THIS STORY HAS BEEN FORMATTED FOR EASY PRINTING

Beantown goes uptown

Amid local shortage of luxe inns, 3 tony hotels plan openings

Email|Print| Text size + By Keith Reed
Globe Staff / November 6, 2004

There isn't much choice for travelers looking for luxury accommodations in Boston, but that's about to change in a big way.

Over the next three years, the InterContinental, Mandarin Oriental and Regent International hotel chains are all expected to open here, offering posh amenities, spas, and services -- for more than $400 per night.

A few luxury boutique hotels have opened in Boston in recent years, but the city's only other luxury hotels associated with major brands are Four Seasons Boston on Boylston Street, which opened in 1986, the 193-room Ritz-Carlton Boston Common which opened in 2001, and the 75-year-old Ritz-Carlton Boston on Arlington Street.

Now, after several years of a weak market for hotel financing, developers and hotel chains are looking to expand again, and Boston is fertile ground.

"What we are trying to do is venture out into the key world cities and some hideaway places and one of the cities that was missing was Boston," said Wolfgang K. Hultner, chief executive for the Americas at Mandarin Oriental Hotel Group. "Boston has always been a very good business community. I think it's a key city in North America."

Boston's tourism promoters said that attitude is a good sign Boston is shedding its image as inferior to destinations like New York and Paris.

"The fact that you have these three brands coming into the city says that this is a city where they need to have a stakehold because it truly is a global business destination and a top leisure destination," said Patrick B. Moscaritolo, president of the Greater Boston Convention and Visitors Bureau. "It's a vote of confidence in the long term for these brands to be coming into the city."

The hotels' arrival, however, is being driven as much by the local housing market as by those seeking a pampered place to spend the night.

Each of the projects has a luxury condo component -- a symbiotic way of marketing concierge services to would-be buyers, mostly aging baby boomers -- while using their down payments to subsidize costly construction of the lodging rooms.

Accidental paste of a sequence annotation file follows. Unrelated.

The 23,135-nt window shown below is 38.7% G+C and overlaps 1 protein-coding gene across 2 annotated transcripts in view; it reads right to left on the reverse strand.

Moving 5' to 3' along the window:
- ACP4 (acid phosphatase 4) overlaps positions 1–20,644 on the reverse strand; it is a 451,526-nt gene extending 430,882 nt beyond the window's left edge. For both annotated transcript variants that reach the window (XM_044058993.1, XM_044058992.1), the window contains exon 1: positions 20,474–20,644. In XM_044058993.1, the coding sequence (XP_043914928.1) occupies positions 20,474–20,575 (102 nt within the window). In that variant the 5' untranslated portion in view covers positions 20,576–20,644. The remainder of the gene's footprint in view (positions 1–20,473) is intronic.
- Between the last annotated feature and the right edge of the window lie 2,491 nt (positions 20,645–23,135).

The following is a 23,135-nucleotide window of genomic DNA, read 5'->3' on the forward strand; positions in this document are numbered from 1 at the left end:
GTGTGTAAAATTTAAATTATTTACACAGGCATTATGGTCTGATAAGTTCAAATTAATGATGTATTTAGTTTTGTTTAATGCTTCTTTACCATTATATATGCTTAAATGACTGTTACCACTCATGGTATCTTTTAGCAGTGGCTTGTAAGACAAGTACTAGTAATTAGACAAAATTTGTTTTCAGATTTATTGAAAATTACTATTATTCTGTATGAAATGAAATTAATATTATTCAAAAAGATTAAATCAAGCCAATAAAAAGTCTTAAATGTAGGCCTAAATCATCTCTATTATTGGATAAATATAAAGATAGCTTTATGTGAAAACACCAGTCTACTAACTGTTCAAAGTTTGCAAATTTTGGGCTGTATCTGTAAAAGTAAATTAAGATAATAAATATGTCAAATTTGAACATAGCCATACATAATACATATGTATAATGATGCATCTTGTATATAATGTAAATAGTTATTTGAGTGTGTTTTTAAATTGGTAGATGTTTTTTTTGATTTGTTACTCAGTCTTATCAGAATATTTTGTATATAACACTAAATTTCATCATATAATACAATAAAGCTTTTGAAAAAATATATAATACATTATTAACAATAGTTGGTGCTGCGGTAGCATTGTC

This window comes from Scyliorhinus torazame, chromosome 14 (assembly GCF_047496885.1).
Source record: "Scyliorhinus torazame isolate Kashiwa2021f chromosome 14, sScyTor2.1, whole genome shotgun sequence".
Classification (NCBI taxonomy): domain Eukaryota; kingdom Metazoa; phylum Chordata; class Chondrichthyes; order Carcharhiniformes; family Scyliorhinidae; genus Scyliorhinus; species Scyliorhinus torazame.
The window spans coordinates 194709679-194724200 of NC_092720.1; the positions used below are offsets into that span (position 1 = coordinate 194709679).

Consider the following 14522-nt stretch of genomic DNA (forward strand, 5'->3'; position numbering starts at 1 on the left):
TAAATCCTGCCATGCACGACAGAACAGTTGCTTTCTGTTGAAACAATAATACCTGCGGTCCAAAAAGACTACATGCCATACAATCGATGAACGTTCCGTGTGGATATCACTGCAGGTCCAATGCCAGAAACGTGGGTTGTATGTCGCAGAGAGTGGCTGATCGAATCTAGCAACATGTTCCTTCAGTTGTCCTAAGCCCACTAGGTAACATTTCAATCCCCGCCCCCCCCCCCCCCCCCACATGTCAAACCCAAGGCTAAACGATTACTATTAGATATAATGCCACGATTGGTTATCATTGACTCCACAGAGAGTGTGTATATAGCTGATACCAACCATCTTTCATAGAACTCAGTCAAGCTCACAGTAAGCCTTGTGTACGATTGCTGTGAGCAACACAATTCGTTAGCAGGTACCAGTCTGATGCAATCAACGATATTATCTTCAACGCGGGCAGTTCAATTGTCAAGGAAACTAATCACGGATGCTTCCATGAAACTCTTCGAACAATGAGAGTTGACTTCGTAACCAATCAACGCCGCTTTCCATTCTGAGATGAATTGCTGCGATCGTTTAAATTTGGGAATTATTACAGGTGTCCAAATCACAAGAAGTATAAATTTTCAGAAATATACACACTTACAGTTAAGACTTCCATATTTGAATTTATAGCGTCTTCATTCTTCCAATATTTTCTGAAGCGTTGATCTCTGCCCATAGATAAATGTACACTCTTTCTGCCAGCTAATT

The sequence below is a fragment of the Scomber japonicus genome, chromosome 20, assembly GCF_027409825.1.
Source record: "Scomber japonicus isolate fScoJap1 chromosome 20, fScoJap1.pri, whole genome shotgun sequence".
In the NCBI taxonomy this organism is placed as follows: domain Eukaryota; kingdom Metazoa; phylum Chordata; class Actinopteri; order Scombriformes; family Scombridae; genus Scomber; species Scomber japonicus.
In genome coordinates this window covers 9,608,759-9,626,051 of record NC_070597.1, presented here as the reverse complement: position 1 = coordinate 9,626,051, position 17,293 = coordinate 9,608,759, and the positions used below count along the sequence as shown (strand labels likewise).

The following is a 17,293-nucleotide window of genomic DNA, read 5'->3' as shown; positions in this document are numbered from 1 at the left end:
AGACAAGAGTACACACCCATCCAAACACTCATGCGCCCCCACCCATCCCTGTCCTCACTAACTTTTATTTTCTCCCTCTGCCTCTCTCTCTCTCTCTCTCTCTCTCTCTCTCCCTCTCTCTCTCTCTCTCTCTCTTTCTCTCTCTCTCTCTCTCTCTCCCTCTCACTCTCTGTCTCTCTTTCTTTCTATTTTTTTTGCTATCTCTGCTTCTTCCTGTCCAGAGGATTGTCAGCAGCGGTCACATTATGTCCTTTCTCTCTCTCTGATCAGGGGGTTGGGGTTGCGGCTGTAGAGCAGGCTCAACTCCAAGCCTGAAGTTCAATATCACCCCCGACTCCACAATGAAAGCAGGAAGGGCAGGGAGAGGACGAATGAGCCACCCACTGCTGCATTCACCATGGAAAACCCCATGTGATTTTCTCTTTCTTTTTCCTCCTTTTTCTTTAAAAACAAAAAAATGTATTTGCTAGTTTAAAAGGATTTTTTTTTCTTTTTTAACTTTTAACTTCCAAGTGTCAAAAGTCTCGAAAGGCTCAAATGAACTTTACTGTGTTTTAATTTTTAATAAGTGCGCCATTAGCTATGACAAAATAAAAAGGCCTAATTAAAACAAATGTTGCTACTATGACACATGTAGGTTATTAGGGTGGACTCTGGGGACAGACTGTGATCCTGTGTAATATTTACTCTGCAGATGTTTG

Attaching condos to the hotels helps their developers because they can sell the apartments before ground ever breaks, giving the millions in needed cash up front, industry specialists said. In turn, having the names of such tony hotel projects associated with the condominiums makes them a lot more attractive to buyers.

"You have the possibility that the developers will have to put up little to no equity at all," said David Harrison, a director at Fitch Ratings, a New York bond rating firm that monitors hotel financing deals.

Developer Brian Fallon's $330 million Residences at the InterContinenal project is already under construction on Atlantic Avenue, with contracts signed for 30 of its luxury condos, even though neither the homes nor the hotel will open until 2006. Fallon is selling 130 condos for $600,000 to $6 million.

For that price, residents will get access to the adjacent 424-room hotel's concierge, valet parking, spa and other services.

It's those kinds of perks developers are betting condo shoppers and affluent travelers will be willing to pay for.

The new Regent International, part of developer Harold Theran's Battery Wharf project -- scheduled to open in 2007 -- will have a spa, and a marina condo residents will have access to.

And Robin Brown's Mandarin Oriental Hotel -- expected to open in 2007 on Boylston Street near the Prudential Center -- will let the owners of its 50 condos use the 15,000 square-foot-spa and order room service on their private roof decks.

But it would have been impossible to get the hotel built without also building condominiums, Brown said.

Not every developer agreed with that assessment, though.

Francois L. Nivaud, project consultant on the Battery Wharf development, said that building hotels with condos attached is the latest trend in hotel financing, but that doesn't mean that hotels can't be built if condominiums aren't included. "I don't think that you can say that the only way to get a top flag is to do a condo and a hotel," Nivaud said. "It just makes more sense for the residences. People are demanding the services today, and the only way to provide the services is to have the hotel."

Keith Reed can be reached at reed@globe.com.

more stories like this

  • Email
  • Email
  • Print
  • Print
  • Single page
  • Single page
  • Reprints
  • Reprints
  • Share
  • Share
  • Comment
  • Comment
 
  • Share on DiggShare on Digg
  • Tag with Del.icio.us Save this article
  • powered by Del.icio.us
Your Name Your e-mail address (for return address purposes) E-mail address of recipients (separate multiple addresses with commas) Name and both e-mail fields are required.
Message (optional)
Disclaimer: Boston.com does not share this information or keep it permanently, as it is for the sole purpose of sending this one time e-mail.